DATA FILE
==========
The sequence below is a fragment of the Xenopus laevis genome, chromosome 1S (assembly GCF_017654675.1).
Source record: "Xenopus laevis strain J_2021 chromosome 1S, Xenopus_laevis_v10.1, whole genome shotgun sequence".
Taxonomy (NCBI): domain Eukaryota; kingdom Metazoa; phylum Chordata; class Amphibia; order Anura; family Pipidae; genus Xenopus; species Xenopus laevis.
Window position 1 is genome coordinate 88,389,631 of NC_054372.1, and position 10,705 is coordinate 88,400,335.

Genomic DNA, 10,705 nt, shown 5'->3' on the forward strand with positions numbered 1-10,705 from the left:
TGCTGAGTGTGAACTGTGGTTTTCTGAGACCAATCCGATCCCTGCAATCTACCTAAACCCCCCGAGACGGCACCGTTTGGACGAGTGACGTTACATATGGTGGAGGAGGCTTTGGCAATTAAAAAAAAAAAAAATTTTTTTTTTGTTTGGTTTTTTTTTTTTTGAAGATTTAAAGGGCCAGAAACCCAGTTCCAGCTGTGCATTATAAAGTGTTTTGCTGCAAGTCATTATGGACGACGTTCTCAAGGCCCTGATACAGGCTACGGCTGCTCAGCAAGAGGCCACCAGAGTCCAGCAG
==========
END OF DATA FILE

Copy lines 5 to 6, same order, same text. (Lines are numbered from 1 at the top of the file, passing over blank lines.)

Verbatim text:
Genomic DNA, 10,705 nt, shown 5'->3' on the forward strand with positions numbered 1-10,705 from the left:
TGCTGAGTGTGAACTGTGGTTTTCTGAGACCAATCCGATCCCTGCAATCTACCTAAACCCCCCGAGACGGCACCGTTTGGACGAGTGACGTTACATATGGTGGAGGAGGCTTTGGCAATTAAAAAAAAAAAAAATTTTTTTTTTGTTTGGTTTTTTTTTTTTTGAAGATTTAAAGGGCCAGAAACCCAGTTCCAGCTGTGCATTATAAAGTGTTTTGCTGCAAGTCATTATGGACGACGTTCTCAAGGCCCTGATACAGGCTACGGCTGCTCAGCAAGAGGCCACCAGAGTCCAGCAG